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Bison Meat: Nutrition bonuses

Source: http://ianrpubs.unl.edu/foods/nf502.htm
Nebraska Cooperative Extension NF01-502, entitled “Nutrient Content and Sensory Characteristics of Bison Meat” by Jayne M. McClenahan, M.S., R.D. and Judy A. Driskell,Professor of Nutritional Science and Dietetics

Bison (known as North American buffalo) offers an alternative for those wishing to add variety to their meat choices. Bison meat is being produced for human consumption, but demand exceeds production. While bison is gaining popularity, the general public knows little about the nutritional content of bison meat.

Nutrient composition data are available for four lean cuts of bison: ribeye, clod, top round and top sirloin. Essentially no differences exist among these cuts of meat in nutrient composition. All cuts of bison are lean. The nutrient information given here is based on a 100 gram (about 3 ounces) serving of bison, primarily as uncooked meat. This portion is about the size of a deck of cards. Most of the research on the nutrient content of bison meat was conducted collaboratively by the University of Nebraska and North Dakota State University.

Calories and Macronutients
(Proteins, Fats and Carbohydrates)

Protein is used in the human body to build and repair tissues, produce enzymes and some hormones, and maintain cell membranes and components of the immune system. Bison meat is a rich source of protein as each serving has about 22 grams of protein. Bison cuts are complete proteins containing all the essential amino acids in appropriate amounts.

Not only is bison meat a rich source of protein, it also is very low in fat, containing roughly 2 percent fat per serving, and only 66 mg of cholesterol per serving. Current recommendations are that Americans should consume less than 30 percent of their calories from fat and less than 300 mg of cholesterol daily. Bison meat can be labeled as low-fat according to labeling regulations.

The types of fat present in bison are worth mentioning. Monounsaturated fats account for over 46 percent of total fats present in bison, while 43 percent of the fat is saturated, and the remaining 11 percent is polyunsaturated. American Heart Association dietary guidelines call for obtaining all three types of fat as part of a healthy diet, with up to 15 percent of calories being from monunsaturated, up to 10 percent of calories from polyunsaturated, and 8 to 10 percent of calories from saturated. Monounsaturated fats often are touted as the "healthy fat," because eating them does not raise cholesterol levels.

Bison meat contains linoleic and linolenic fatty acids, which also are known as omega-6 and omega-3 fatty acids, respectively. These omega fatty acids are believed to be useful in many functions of the human body including assisting in formation of cell membranes, aiding in the production of hormone-like compounds, and participating in immune and visual processes. These two omega fatty acids are called "essential," meaning the substance is necessary for us to eat and cannot be made in our bodies.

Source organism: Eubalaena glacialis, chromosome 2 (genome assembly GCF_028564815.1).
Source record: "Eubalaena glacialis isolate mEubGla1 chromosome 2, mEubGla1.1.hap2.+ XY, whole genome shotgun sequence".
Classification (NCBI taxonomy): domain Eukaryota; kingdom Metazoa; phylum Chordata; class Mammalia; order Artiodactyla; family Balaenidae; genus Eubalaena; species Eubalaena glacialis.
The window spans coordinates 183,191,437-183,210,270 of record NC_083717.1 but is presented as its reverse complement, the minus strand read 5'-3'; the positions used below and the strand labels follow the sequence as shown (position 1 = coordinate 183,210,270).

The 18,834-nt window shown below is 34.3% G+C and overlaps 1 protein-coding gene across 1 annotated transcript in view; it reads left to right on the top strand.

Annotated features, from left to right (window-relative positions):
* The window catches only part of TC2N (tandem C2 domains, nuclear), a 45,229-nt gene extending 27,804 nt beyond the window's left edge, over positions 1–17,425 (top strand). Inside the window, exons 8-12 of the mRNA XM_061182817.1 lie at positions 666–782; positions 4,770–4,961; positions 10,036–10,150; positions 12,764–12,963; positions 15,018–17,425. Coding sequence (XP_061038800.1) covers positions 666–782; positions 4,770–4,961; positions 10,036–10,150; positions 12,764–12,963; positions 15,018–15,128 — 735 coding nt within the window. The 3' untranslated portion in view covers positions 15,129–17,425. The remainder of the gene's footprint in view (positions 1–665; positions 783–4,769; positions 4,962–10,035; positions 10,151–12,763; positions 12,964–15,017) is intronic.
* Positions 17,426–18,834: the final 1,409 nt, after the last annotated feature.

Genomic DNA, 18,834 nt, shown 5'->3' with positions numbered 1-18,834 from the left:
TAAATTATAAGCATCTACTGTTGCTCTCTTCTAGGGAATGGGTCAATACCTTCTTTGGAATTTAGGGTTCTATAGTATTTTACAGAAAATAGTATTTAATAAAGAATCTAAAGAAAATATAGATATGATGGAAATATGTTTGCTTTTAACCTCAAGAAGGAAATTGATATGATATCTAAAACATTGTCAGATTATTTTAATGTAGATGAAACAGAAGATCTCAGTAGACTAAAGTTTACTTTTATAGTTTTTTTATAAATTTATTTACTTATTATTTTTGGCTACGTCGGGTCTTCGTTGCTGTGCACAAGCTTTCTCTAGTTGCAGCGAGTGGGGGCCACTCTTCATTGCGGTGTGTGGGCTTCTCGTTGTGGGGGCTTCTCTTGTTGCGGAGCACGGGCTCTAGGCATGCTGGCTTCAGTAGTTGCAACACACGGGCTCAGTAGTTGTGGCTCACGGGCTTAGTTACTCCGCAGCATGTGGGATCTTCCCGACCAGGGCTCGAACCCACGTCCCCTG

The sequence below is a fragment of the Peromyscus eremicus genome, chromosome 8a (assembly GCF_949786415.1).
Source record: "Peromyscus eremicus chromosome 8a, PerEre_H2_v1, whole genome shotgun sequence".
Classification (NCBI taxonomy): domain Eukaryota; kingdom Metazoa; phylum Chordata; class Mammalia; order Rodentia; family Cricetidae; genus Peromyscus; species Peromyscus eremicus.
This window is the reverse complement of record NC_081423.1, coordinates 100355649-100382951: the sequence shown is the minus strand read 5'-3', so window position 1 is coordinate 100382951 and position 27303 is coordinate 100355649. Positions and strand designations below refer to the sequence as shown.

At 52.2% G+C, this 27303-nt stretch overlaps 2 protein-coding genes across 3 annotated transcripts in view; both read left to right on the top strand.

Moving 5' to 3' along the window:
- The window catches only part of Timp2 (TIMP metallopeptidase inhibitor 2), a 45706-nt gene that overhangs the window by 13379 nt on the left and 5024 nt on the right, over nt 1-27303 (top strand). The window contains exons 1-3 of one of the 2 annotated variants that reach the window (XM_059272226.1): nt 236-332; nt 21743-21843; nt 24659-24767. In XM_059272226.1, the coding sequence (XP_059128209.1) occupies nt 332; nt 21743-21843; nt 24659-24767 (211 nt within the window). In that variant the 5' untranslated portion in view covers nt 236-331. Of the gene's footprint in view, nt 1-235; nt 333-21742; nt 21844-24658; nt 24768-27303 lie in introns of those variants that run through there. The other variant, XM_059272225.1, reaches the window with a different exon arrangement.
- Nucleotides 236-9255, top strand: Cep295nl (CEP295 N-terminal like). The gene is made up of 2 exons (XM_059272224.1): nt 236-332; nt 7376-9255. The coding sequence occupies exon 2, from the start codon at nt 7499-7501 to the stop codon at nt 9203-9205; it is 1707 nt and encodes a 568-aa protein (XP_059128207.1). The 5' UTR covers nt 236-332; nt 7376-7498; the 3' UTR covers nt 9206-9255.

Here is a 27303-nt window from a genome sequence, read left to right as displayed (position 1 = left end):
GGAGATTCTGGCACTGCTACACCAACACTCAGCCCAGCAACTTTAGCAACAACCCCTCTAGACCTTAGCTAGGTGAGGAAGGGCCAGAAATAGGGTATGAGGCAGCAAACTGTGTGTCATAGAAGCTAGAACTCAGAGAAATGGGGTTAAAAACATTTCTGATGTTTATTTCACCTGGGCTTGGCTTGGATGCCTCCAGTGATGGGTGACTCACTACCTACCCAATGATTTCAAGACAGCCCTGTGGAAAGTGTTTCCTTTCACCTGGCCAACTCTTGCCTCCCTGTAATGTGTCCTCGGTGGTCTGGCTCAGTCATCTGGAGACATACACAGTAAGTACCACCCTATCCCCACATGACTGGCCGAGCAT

Vitamins and Minerals

Several vitamins and minerals are found in uncooked bison meat. Bison meat is a rich or good source of vitamins and minerals (Figure 1). When a food contains 20 percent or more of the Daily Value or Reference Daily Intake of a nutrient per serving, the terms "major source of," "rich in," or "high" can be used to describe the content of this nutrient in the food or food product. The term "good source," "source of," or "important source of" indicates that a food contains from 10 to 19 percent of the nutrient per serving.

Bison meat contains many vitamins but is highest in vitamin B12, vitamin B6, and niacin content. Bison meat contains enough vitamin B12 to be considered a major source of the vitamin, since one serving of raw bison meat contains 43 percent of the Daily Value. Vitamin B12 is involved in folate metabolism and also is used in maintenance of myelin sheaths which insulate nerve fibers. A serving contains 12 percent of the Daily Value for vitamin B6, which is used in protein metabolism and formation of several neurotransmitters. It is also a good source of niacin, providing 10 percent of the Daily Value per serving. Niacin plays a role in energy metabolism as well as fat synthesis and fat breakdown. Vitamins present in a serving of bison meat to a lesser extent are riboflavin at 6 percent of the Daily Value, thiamin at 3 percent of the Daily Value, and vitamins A and E at insufficient levels to be of nutritional importance. It does not contain detectable amounts of vitamin C and folic acid.